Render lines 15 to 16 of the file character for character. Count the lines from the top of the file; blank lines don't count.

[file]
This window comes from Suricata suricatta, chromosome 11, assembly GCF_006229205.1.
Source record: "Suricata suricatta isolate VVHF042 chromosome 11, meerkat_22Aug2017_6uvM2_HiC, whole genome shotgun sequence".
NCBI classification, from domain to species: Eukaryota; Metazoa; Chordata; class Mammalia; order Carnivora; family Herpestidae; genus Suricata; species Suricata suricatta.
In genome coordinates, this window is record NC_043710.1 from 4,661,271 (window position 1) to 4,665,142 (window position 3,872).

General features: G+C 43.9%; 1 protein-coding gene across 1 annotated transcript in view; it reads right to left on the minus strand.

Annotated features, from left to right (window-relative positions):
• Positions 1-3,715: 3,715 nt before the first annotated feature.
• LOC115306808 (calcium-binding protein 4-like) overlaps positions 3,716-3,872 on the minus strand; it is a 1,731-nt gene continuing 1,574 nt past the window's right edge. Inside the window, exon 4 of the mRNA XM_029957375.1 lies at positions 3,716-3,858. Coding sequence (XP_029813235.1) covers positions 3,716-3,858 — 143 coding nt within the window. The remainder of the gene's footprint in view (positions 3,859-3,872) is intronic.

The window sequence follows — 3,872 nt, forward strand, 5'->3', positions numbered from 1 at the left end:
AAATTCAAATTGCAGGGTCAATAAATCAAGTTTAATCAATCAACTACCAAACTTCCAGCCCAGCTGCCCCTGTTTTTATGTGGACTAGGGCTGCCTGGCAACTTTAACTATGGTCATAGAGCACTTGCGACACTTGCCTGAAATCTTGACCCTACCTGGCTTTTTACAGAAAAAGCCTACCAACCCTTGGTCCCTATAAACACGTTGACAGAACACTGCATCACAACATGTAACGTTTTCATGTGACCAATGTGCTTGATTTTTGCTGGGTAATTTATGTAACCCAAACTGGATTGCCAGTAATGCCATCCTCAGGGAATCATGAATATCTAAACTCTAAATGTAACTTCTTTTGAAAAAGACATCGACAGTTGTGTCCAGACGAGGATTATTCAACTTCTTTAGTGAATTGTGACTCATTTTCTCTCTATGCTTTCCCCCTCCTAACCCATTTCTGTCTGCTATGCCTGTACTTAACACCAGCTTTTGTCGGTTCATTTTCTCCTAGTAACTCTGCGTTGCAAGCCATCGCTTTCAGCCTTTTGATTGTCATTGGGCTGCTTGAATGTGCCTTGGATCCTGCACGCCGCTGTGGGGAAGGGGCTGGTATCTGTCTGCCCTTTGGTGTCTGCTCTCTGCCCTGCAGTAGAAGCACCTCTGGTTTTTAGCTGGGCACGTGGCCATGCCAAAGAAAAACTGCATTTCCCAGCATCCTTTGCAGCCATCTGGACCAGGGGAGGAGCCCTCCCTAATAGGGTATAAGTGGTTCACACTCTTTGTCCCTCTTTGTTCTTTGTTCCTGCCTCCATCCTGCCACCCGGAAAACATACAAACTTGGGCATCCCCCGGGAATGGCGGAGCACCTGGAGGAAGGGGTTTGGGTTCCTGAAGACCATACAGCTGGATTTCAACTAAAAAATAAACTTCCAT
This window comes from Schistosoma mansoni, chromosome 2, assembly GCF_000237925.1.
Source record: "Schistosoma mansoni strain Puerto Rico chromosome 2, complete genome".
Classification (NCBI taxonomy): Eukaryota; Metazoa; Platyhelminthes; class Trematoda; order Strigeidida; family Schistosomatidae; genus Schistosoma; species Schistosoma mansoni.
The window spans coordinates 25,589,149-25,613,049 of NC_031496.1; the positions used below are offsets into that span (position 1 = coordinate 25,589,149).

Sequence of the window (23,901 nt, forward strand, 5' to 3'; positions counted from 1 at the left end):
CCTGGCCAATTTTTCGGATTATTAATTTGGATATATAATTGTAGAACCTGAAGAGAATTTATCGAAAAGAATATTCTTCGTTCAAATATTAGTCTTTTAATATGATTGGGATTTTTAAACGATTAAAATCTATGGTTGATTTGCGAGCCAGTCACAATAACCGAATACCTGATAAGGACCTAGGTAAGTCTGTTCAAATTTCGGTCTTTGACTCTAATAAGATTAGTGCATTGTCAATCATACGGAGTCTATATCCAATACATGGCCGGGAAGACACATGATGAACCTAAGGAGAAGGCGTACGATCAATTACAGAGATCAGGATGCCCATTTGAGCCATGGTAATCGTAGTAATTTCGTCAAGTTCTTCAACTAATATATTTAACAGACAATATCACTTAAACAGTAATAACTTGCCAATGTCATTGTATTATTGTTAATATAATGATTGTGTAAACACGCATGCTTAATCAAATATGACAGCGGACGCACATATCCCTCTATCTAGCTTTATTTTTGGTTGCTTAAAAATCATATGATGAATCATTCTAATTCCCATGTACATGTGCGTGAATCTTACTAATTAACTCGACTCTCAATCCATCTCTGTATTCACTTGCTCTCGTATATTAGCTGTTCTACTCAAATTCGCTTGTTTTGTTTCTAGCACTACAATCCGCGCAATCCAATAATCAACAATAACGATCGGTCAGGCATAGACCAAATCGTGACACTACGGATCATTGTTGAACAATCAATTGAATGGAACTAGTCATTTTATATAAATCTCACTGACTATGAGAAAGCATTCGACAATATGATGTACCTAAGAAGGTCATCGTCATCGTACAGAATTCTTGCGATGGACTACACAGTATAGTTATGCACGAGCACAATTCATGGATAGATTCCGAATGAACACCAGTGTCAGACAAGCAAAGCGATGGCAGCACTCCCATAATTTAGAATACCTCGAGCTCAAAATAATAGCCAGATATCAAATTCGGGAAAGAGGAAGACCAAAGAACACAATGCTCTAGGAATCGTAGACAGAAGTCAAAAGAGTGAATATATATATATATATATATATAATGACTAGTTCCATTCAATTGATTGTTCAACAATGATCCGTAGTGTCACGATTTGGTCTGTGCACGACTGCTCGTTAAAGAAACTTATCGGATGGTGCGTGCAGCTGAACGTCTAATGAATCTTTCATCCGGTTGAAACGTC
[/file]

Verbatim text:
Sequence of the window (23,901 nt, forward strand, 5' to 3'; positions counted from 1 at the left end):
CCTGGCCAATTTTTCGGATTATTAATTTGGATATATAATTGTAGAACCTGAAGAGAATTTATCGAAAAGAATATTCTTCGTTCAAATATTAGTCTTTTAATATGATTGGGATTTTTAAACGATTAAAATCTATGGTTGATTTGCGAGCCAGTCACAATAACCGAATACCTGATAAGGACCTAGGTAAGTCTGTTCAAATTTCGGTCTTTGACTCTAATAAGATTAGTGCATTGTCAATCATACGGAGTCTATATCCAATACATGGCCGGGAAGACACATGATGAACCTAAGGAGAAGGCGTACGATCAATTACAGAGATCAGGATGCCCATTTGAGCCATGGTAATCGTAGTAATTTCGTCAAGTTCTTCAACTAATATATTTAACAGACAATATCACTTAAACAGTAATAACTTGCCAATGTCATTGTATTATTGTTAATATAATGATTGTGTAAACACGCATGCTTAATCAAATATGACAGCGGACGCACATATCCCTCTATCTAGCTTTATTTTTGGTTGCTTAAAAATCATATGATGAATCATTCTAATTCCCATGTACATGTGCGTGAATCTTACTAATTAACTCGACTCTCAATCCATCTCTGTATTCACTTGCTCTCGTATATTAGCTGTTCTACTCAAATTCGCTTGTTTTGTTTCTAGCACTACAATCCGCGCAATCCAATAATCAACAATAACGATCGGTCAGGCATAGACCAAATCGTGACACTACGGATCATTGTTGAACAATCAATTGAATGGAACTAGTCATTTTATATAAATCTCACTGACTATGAGAAAGCATTCGACAATATGATGTACCTAAGAAGGTCATCGTCATCGTACAGAATTCTTGCGATGGACTACACAGTATAGTTATGCACGAGCACAATTCATGGATAGATTCCGAATGAACACCAGTGTCAGACAAGCAAAGCGATGGCAGCACTCCCATAATTTAGAATACCTCGAGCTCAAAATAATAGCCAGATATCAAATTCGGGAAAGAGGAAGACCAAAGAACACAATGCTCTAGGAATCGTAGACAGAAGTCAAAAGAGTGAATATATATATATATATATATATAATGACTAGTTCCATTCAATTGATTGTTCAACAATGATCCGTAGTGTCACGATTTGGTCTGTGCACGACTGCTCGTTAAAGAAACTTATCGGATGGTGCGTGCAGCTGAACGTCTAATGAATCTTTCATCCGGTTGAAACGTC